graph-structures specifically: With
SC( f
, we find all
functions that are within the same recursive group as
and could call
recursively. For these, we include
the local hashes to avoid cyclic dependencies for the
hash calculation. In order to make the global-hash
calculation as deterministic as possible,
return function-name–sorted lists.
Fig. 2 shows a simplified example of global hash
calculation: Since
is a leaf function, its local hash
) is directly used as the global hash (
). For
which calls
, we combine its local hash (
) with
s global hash. As function
accesses the global
, we include
s global hash as well as
the hash of
to account for its potential influence
s behavior. To handle the strongly connected
recursive group
{o(), m()}
, we only include their
respective local hashes ( 01 / 21 ) into the global hash.
After the global-hash calculation, we derive the
semantic fingerprint for a test case by collecting and
hashing the global hashes of all relevant functions,
which are provided by our test model (Sec. 2.1), for the
respective test. Thereby, we cover all
that the test can call and all preparation code from the
test case itself. In our exemplary model, it suffices to
use the global hash of the test case’s
as tests are self-contained executables.
Semantic fingerprints cover all potentially influenc-
ing functions, global variables, and initializers from
the test and the
, and, therefore, they are an identi-
fier for the test case’s execution behavior. Rooted in the
change-prediction quality of the local hash, test cases
with an identical fingerprint will have the same test
outcome. Thus, whenever a fingerprint appears for the
second time on the same branch, a different branch, or
even within a different source code repository, we can
avoid re-execution and reuse the previous test result.
Hence, it enables the creation of a fingerprint–result
database in a large CI setup.
2.4 Soundness Considerations
In the following, we discuss that semantic fingerprints
are a sound over-approximation to capture the influ-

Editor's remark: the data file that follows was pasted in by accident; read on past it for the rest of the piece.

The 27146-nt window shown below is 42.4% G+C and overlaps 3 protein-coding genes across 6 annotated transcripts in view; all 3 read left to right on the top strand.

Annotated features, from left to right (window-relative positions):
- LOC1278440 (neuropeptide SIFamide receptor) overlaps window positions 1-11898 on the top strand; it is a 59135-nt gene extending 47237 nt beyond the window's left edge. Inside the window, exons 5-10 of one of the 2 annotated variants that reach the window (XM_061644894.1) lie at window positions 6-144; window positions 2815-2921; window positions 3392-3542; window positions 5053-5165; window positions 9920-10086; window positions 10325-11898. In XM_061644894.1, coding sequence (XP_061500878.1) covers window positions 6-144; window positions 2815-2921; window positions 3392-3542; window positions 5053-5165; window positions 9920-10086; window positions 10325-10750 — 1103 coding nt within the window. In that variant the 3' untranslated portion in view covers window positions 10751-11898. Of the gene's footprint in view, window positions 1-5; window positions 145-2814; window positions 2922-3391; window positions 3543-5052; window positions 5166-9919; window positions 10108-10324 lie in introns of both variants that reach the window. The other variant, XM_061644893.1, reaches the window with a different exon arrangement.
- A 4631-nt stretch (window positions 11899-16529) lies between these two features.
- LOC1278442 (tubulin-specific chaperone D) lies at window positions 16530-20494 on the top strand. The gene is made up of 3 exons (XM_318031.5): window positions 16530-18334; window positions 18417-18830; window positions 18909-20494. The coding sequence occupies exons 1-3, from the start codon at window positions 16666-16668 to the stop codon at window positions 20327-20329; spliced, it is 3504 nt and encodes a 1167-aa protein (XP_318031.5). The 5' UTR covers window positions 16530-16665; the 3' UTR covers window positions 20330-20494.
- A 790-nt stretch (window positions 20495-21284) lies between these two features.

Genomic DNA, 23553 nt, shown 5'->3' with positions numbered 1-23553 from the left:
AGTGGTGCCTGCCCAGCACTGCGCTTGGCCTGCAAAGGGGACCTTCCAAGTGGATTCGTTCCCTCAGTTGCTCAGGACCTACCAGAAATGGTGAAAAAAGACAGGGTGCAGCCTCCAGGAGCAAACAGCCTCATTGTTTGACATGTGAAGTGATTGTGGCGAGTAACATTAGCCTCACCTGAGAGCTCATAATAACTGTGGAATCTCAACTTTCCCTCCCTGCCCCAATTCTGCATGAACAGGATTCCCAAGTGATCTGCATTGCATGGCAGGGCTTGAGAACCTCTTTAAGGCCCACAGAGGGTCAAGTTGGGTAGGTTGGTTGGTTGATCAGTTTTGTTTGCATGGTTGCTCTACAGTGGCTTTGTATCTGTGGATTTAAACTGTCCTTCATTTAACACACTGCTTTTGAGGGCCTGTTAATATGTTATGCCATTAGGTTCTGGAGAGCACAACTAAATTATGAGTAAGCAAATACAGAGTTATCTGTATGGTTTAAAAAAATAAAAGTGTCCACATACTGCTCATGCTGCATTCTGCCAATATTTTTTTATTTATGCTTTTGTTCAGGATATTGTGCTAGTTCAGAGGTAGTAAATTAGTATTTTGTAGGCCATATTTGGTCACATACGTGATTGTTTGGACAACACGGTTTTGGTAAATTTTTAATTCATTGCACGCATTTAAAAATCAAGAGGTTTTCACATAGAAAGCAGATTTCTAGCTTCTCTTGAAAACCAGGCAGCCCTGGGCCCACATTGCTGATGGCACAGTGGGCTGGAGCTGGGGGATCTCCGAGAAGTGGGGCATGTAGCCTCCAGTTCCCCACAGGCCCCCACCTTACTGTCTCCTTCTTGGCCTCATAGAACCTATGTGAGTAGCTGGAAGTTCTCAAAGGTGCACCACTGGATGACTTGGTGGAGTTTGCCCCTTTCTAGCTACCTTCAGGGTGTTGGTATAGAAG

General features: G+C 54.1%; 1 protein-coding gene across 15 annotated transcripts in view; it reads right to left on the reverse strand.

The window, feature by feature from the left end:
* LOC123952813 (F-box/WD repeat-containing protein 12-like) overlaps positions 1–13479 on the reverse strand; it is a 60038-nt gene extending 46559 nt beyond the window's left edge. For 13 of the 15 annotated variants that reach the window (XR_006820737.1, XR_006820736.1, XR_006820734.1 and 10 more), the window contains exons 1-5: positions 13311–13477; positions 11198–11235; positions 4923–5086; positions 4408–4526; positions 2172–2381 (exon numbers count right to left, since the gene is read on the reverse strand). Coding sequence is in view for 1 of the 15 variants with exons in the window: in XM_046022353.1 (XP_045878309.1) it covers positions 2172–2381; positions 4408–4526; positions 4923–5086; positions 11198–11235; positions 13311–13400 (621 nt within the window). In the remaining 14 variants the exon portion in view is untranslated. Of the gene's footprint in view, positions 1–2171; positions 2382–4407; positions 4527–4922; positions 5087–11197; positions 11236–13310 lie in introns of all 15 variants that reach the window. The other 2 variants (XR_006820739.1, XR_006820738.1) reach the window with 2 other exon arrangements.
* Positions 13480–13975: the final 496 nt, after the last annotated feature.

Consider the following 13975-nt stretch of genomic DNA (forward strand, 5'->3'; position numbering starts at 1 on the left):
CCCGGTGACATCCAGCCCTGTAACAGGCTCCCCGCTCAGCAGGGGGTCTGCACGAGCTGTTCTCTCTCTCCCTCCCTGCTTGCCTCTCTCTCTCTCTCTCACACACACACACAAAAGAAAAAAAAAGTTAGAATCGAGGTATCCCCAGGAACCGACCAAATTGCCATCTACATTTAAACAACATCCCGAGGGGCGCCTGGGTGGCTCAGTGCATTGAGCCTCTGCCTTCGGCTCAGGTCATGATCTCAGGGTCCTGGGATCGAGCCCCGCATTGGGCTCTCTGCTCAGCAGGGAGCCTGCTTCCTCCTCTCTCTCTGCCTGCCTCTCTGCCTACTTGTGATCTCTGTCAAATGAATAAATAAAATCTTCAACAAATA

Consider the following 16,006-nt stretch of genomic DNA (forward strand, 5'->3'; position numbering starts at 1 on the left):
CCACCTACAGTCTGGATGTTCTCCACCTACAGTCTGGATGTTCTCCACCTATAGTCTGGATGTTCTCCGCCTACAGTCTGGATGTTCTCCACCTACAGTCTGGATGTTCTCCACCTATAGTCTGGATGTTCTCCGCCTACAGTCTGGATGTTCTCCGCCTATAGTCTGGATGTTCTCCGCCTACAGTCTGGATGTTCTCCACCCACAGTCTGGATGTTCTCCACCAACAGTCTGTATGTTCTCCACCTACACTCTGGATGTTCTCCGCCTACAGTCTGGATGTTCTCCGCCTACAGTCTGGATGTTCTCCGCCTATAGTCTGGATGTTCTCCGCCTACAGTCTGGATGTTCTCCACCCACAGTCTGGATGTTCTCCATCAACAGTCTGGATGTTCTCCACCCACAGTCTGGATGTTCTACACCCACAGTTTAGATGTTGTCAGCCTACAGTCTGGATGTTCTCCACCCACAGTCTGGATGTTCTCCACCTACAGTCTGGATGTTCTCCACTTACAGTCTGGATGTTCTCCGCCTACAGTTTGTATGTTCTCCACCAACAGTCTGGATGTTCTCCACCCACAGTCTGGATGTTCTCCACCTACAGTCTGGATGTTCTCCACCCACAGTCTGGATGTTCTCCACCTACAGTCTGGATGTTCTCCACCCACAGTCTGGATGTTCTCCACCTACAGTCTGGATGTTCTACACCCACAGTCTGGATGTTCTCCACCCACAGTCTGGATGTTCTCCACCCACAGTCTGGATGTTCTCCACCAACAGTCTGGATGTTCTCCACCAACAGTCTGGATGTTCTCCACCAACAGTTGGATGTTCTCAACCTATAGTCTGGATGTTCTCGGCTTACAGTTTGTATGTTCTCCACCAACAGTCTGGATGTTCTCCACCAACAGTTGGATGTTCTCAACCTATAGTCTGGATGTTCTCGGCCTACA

ence of source code changes on the run-time behavior.
Thereby, we assume that hash collisions are unprob-
lematic. Otherwise, we could use a hash function (even
cryptographic) with a smaller collision probability.
From our test model, we know that the same func-
tion, called with the same inputs in the same execution
context (i.e., input parameters, global state), will yield
the same result. Therefore, its behavior can change
when (A) the function itself changes or (B) if its exe-
cution context changes.
For scenario A, we argue that a code change mod-
ifying the function’s binary body will influence the
function’s local AST hash, which propagates to its
global hash and the fingerprint. Consequently, as long
as the local hash is sound, the global AST hash will
also change on a scenario-A behavioral change.
In scenario B, we look at data that flows into the
function: Every datum flowing into our function must
be produced at some other point in the program. In
our test model (see Sec. 2.1), where all inputs are ex-
pressed in the form of source code, data flows can only
change if a source code change happened in another
ICSOFT 2022 - 17th International Conference on Software Technologies
t y p e d e f ( bo o l ) ( f u n _ t
) ( ) ;
f u n _ t s e l e c t F n ( ) { // global hash: d2 5a
- return &alwaysTrue;
+ return &alwaysFalse;
v o i d e x e c ( f u n _ t c a l l b a c k ) { // global hash: 73 73
i f ( c a l l b a c k ( ) )
t e s t _ s u c c e e d ( ) ;
e l s e
t e s t _ f a i l ( ) ;
v o i d main ( ) { // global hash: 6b 9c
f u n _ t f n = s e l e c t F n ( ) ;
e x e c ( f n ) ;
Figure 3: Two programs (v1, v2) with an altered data flow.
part of the
. As long as the fingerprint covers
those functions, we correctly capture the behavior of
the test. It is important to note that a function’s global
hash can remain stable even if its input changes; only
the combination of all relevant global hashes into the
semantic fingerprint is predictive of the test’s behavior.
To illustrate this, Fig. 3 shows a test that passes
around a function pointer (with type
), whose
return value determines the result of the test-case ex-
ecution. With the change v1
turns a different function pointer to
, which
feeds it into
. While this change changes the
global hash of
, the global
hash of
remains stable, as
is not
in its link set. Thus, in the context of the whole test,
s hash remains stable although its behavior
changes. Nevertheless, since TASTING will use the
global hash of
, which includes the hashes of
the other two functions, as the test’s fingerprint, it still
correctly identifies the test-execution behavior.
We base our TASTING prototype on the cHash (Diet-
rich et al., 2017) Clang plugin, which calculates local
AST hashes (see Sec. 2.2) for C translation units. As
cHash has only rudimentary support for C++, we are
currently limited to C projects.